Surf's Up on Phillip Island’s National Surfing Reserves


Local surfing legends unveiled the remaining three plaques at beaches of the Phillip Island National Surfing Reserve  on Saturday, 1 June 2013.


The dedication and passion of the local surfing community was on show when the remaining plaques marking the locations of the Phillip Island National Surfing Reserves were unveiled on Saturday, 1 June 2013.

Phillip Island Nature Parks CEO and Working Group member, Matthew Jackson, was the MC for the ceremonies at Cat Bay, Summerland and Smiths Beach.

Mr Jackson said he was proud to have been a part of making the Phillip Island National Surfing Reserve a reality.

“On Phillip Island, we are lucky to have the natural and cultural values of our coastline protected by Phillip Island Nature Parks and Bass Coast Shire Council. The Surfing Reserve adds a layer of recognition of the importance of surfing to the area and community.

“I would also like to acknowledge the two years of hard work from people in our community that has made this day possible.  The Phillip Island working group has done an incredible job and the NSR National board said that Phillip Island was the most professional and organised group they’ve worked with.”

A small group of local identities gathered to be part of Island surfing history, and witness the unveiling of the plaques by surfing veterans David Fincher, Dogga Luke and Steve Demos at Cat Bay, Summerland and Smiths Beach respectively.

The informal ceremonies were a chance to explain the significance of each location, historically and personally by Working Group members Zena Archibald, Graeme Burgan and Geoff Owens. David, Dogga and Steve then shared memories of waves and surfing trips dating back more than 50 years, as well as stressing the importance of preserving our surfing history.

“This is a good idea, a way to recognise the importance of surfing,” said David Fincher.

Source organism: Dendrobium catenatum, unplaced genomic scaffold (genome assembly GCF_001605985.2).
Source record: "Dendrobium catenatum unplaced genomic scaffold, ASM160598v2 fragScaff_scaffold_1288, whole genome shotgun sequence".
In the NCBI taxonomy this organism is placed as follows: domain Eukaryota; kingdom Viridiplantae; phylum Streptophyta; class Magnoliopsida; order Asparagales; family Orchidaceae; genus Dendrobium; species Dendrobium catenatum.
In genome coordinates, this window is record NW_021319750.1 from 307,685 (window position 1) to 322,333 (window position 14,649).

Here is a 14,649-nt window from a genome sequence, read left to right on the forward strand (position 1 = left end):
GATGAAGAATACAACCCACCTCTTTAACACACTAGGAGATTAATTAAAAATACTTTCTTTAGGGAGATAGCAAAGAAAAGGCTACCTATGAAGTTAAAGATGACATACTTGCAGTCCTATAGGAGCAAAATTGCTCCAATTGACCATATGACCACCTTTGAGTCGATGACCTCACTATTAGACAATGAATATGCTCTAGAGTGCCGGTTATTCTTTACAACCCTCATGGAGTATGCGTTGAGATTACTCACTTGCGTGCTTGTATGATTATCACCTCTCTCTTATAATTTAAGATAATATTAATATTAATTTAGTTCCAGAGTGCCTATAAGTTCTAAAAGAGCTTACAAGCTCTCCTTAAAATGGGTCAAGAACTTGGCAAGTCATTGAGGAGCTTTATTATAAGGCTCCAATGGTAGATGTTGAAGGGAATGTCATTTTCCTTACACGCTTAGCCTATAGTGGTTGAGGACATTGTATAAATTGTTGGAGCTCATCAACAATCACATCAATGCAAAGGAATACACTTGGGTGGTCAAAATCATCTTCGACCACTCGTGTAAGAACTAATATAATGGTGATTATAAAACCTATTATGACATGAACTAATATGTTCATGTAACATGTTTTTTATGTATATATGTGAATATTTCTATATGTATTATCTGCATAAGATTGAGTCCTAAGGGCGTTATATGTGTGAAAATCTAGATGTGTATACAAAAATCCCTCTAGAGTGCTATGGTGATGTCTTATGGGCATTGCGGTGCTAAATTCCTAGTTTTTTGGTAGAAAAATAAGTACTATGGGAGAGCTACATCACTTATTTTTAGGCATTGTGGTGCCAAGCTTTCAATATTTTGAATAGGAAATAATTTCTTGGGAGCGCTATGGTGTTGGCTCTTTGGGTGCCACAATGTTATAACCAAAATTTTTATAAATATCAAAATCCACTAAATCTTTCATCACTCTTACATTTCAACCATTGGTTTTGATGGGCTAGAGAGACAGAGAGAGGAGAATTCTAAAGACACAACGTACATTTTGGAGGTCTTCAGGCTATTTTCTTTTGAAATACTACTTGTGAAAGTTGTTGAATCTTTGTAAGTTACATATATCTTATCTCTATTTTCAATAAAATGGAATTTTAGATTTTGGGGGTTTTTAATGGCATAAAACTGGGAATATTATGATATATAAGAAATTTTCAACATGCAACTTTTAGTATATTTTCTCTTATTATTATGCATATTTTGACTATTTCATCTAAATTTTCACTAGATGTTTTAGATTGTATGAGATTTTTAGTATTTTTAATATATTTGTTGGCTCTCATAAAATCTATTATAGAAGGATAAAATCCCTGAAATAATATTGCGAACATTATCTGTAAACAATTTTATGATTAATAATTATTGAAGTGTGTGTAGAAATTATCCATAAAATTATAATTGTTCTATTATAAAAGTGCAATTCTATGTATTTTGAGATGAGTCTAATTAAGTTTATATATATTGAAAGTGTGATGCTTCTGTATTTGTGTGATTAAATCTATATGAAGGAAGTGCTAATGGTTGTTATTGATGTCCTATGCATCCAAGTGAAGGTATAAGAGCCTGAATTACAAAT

“It will help preserve these breaks for future surfing generations.”

Steve Demos compared surfing to a “religion” and stressed the bonds of friendship forged in the waves.

“My memories of Express Point are vast and many and it became a lifestyle. I have surfed Express Point with Kelly Slater, but really, my best memories are of surfing here with my friends.”

One of the Island’s oldest surfers, Dogga Luke, summed up the universal appeal of the Island breaks in verse.

 “And we let it take us
Far from the daily grind
Lifted on a southern swell
To a place called peace of mind”
(Dogga Luke, 2013)

Phillip Island National Surfing Reserve locations

Cat Bay includes Left and Right Point breaks along with Flynns Reef.  Cat Bay was included in the Reserve for its high quality breaks that allow surfing in big swells when the other south-facing beaches on Phillip Island are onshore.

Summerland is the ‘birthplace’ of surfing on Phillip Island dating back to the 1920s and boasts iconic reef breaks that work in the largest of swells.

Smiths Beach includes the ‘hero wave’ Express Point, a barrelling reef break, along with its importance in training the surfers of the future at the sheltered beaches of Smiths and YCW.

Cape Woolamai includes the world famous breaks at ANZACS and the Clubhouse.

The Phillip Island National Surfing Reserve was officially opened by the Hon Ryan Smith at Cape Woolamai in March 2013.

The Phillip Island National Surfing Reserve is the first of its kind in Victoria and one of only 25 across Australia. The philosophy of National Surfing Reserves (NSR) is to ‘care, share and preserve’. National Surfing Reserves is a voluntary collaboration dedicated to recognising iconic surfing sites in Australia and assisting NSR sites globally. Self funded and non-political, the National Reference Group comprises experienced individuals from across Australia to facilitate NSR nominations and management processes. Find out more at www.surfingreserves.org.

The Phillip Island National Surfing Reserve community project continues to be proudly supported by: Bendigo Community Bank San Remo, Cowes and Grantville; Ramada Phillip Island; Phillip Island Nature Parks; Bass Coast Shire Council; Phillip Island Board Riders Club and Woolamai Beach Surf Life Saving Club.

Now that the Reserve is established, the community Working Group will continue to meet and work towards ways of preserving Phillip Island’s surfing history and culture along with projects to protect and promote surfing and Phillip Island’s iconic surfing coast.